Mark 1:29-39. Jesus Went Off to a Deserted Place.

The reading for the fifth Sunday in Ordinary time continues our narrative of the first chapter of Mark’s Gospel. The first chapter of Mark is somewhat hurried, with Mark compressing a number of different events into a single introductory chapter. In verses 29 to 39, Jesus visits the house of Peter with his closest disciples. Then he heals those who are ill or possessed by spirits. Finally, Jesus goes off to pray alone, and then he continues preaching.

Jesus Prays Before He Engages in Ministry

A number of themes repeat in chapter one. There is a recurring cycle of preaching and healing in chapter one. In this passage, we note (Mk 1:35) that Jesus rose very early, went to a solitary place, and prayed. Previously (Mk 1:12-13), Mark also mentioned that the Spirit sent Jesus into the desert, where he was tempted, but at the same time, the angels ministered to him. Mark’s is an abbreviated account of Jesus’ “forty days” in the desert, where he was tempted by the devil three times (Mt 4:1-11; Lk 4:1-13).  Mark mentions Jesus going off to pray in a solitary place twice (verses 13 and 35) in the course of one chapter. Mark tells us that Jesus seeks the wilderness a third time in verse 45. Mark is making the case that prayer is an important foundation for ministry.

"Jesus in the Wilderness." Charles de La Fosse, 1690. The Hermitage, St. Petersburg. The large crowd of attendants are actually angels.

Peter has a Mother-in-Law?

The story of Jesus healing Peter’s “mother-in-law” is common to Mark, Matthew (8:14-15) and Luke (4:38-39). In Greek, the term used is πενθερά  (Strong’s 3994, penthera) which means mother-in-law.  In fact, we only find penthera used in the Gospels, in the context of this story. Clement of Alexandria says that Peter had both a wife and children, and that his wife was martyred in Rome before he was. Either way, Jesus heals the mother-in-law of Peter in the presence of Andrew, James and John.

Jesus Heals. What Does This Say About Who He Is?

In verses 32 to 34, Mark tells us that the people brought to Jesus all the sick and demon-possessed.  Mark then tells us, matter-of-factly, that he healed these people. This is the second of four instances in chapter one where Jesus heals the sick or casts out demons. Mark believes that it is important to establish, early in his Gospel account, that the healing power of Jesus speaks to who he is.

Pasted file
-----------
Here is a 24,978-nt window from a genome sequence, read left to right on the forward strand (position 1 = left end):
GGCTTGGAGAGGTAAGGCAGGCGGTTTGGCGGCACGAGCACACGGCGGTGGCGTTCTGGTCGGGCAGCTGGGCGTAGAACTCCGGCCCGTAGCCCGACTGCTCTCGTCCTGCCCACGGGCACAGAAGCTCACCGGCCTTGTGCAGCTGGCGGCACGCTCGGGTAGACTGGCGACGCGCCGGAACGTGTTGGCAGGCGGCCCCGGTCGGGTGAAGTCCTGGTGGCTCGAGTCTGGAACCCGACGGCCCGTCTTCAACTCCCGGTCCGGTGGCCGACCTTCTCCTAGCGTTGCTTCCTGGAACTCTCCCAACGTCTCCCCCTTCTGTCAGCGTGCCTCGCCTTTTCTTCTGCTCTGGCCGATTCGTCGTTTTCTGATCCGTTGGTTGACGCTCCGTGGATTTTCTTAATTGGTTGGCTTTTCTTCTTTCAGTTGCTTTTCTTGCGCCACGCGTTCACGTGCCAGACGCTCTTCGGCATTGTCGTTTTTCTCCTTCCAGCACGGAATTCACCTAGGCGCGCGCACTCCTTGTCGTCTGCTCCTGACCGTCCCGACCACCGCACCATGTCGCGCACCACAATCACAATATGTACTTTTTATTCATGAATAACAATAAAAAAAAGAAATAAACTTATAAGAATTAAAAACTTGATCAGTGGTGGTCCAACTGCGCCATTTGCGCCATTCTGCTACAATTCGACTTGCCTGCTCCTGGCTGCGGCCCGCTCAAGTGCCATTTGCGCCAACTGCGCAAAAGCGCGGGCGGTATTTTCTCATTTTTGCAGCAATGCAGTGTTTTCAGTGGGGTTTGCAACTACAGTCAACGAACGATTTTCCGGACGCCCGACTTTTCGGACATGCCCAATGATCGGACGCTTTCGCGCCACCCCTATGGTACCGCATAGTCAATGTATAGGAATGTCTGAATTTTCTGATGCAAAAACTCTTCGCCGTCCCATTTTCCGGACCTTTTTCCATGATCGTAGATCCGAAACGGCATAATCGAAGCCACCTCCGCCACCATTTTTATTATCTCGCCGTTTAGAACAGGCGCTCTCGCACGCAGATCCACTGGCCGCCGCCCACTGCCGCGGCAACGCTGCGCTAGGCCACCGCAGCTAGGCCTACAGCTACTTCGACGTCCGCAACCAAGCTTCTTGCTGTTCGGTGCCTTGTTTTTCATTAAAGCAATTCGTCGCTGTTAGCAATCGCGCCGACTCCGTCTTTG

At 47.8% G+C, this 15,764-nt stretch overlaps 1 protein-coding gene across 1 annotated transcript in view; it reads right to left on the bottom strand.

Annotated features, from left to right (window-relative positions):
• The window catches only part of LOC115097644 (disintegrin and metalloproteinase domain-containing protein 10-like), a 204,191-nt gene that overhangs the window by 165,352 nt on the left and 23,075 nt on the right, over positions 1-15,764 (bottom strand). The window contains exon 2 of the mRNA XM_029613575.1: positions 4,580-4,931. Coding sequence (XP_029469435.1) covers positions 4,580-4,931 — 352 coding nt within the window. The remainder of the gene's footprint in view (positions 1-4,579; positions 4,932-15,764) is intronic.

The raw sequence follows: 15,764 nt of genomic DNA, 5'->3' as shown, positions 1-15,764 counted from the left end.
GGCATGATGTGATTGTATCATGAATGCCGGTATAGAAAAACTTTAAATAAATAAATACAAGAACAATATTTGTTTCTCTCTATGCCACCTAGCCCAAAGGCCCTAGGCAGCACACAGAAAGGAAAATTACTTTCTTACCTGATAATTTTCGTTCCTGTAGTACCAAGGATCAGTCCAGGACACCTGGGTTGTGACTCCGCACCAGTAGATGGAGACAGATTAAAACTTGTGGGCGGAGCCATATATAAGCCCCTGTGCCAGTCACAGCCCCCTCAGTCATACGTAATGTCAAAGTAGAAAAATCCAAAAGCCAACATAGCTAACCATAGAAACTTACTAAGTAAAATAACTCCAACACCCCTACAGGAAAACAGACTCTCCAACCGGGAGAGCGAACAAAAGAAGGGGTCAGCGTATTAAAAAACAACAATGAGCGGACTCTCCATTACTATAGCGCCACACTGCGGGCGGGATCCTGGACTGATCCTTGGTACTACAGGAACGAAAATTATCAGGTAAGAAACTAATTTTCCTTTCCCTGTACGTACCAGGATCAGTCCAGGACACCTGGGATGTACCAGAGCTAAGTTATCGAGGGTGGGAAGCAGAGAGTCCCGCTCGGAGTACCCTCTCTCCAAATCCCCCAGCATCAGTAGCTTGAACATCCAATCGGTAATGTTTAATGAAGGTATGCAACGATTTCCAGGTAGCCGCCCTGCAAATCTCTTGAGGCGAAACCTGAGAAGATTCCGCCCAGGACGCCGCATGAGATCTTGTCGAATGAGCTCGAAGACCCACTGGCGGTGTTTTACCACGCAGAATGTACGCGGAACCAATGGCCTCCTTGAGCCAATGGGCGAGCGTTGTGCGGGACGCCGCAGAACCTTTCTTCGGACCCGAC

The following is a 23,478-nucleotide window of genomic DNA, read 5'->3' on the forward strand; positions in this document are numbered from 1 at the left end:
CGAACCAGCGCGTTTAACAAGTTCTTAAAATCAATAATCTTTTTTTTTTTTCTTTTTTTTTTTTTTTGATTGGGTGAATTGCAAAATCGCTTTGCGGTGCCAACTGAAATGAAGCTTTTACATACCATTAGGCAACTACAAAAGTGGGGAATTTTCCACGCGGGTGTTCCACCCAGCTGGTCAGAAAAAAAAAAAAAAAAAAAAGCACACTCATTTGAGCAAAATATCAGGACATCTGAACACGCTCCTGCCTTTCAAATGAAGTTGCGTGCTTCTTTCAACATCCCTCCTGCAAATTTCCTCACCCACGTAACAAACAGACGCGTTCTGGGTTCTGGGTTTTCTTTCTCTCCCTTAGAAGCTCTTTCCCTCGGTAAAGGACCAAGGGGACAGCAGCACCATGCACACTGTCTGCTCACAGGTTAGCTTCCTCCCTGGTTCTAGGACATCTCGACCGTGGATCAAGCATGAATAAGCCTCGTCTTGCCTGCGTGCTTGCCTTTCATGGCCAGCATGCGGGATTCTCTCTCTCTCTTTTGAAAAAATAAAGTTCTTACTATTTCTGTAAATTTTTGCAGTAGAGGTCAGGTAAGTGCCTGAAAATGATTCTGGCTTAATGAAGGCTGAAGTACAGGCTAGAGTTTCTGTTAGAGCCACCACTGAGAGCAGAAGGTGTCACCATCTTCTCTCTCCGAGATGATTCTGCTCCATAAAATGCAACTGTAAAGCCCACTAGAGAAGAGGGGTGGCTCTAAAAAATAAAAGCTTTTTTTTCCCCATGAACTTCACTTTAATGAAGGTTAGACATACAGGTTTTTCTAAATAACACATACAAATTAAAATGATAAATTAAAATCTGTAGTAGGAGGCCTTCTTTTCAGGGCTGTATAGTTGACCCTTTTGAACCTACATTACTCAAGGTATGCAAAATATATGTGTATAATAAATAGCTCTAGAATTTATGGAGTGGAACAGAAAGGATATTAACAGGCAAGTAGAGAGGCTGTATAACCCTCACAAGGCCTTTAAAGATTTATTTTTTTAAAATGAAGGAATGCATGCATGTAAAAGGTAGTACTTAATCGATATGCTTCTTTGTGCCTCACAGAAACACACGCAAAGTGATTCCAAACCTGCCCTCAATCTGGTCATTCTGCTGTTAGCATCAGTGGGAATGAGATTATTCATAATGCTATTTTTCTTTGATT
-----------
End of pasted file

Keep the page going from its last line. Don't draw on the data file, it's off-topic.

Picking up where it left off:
In chapter one, who does the author of Mark’s Gospel believe Jesus to be?  John the Baptist says, After me will come one more powerful than I. The spirits that Jesus drive out exclaim, in fear, that Jesus is the Holy one of God. When Jesus is baptized, a voice from heaven is heard saying, You are my Son, whom I love; with you I am well pleased.  Most importantly, the author Mark quotes the prophet Isaiah and says, prepare the way of the Lord. In chapter one, the Sacred Author suggests  via the testimony of others that Jesus is “the Lord,” “the Son of God,” and “the Holy One of God.”

Mark 1:29-39

On leaving the synagogue

Jesus entered the house of Simon and Andrew with James and John.
Simon’s mother-in-law lay sick with a fever.
They immediately told him about her.
He approached, grasped her hand, and helped her up.
Then the fever left her and she waited on them.

When it was evening, after sunset,
they brought to him all who were ill or possessed by demons.
The whole town was gathered at the door.
He cured many who were sick with various diseases,
and he drove out many demons,
not permitting them to speak because they knew him.

Rising very early before dawn, he left 
and went off to a deserted place, where he prayed.
Simon and those who were with him pursued him
and on finding him said, “Everyone is looking for you.”
He told them, “Let us go on to the nearby villages
that I may preach there also.
For this purpose have I come.”
So he went into their synagogues,
preaching and driving out demons throughout the whole of Galilee.

Leave a Reply

Fill in your details below or click an icon to log in: Logo

You are commenting using your account. Log Out / Change )

Twitter picture

You are commenting using your Twitter account. Log Out / Change )

Facebook photo

You are commenting using your Facebook account. Log Out / Change )

Google+ photo

You are commenting using your Google+ account. Log Out / Change )

Connecting to %s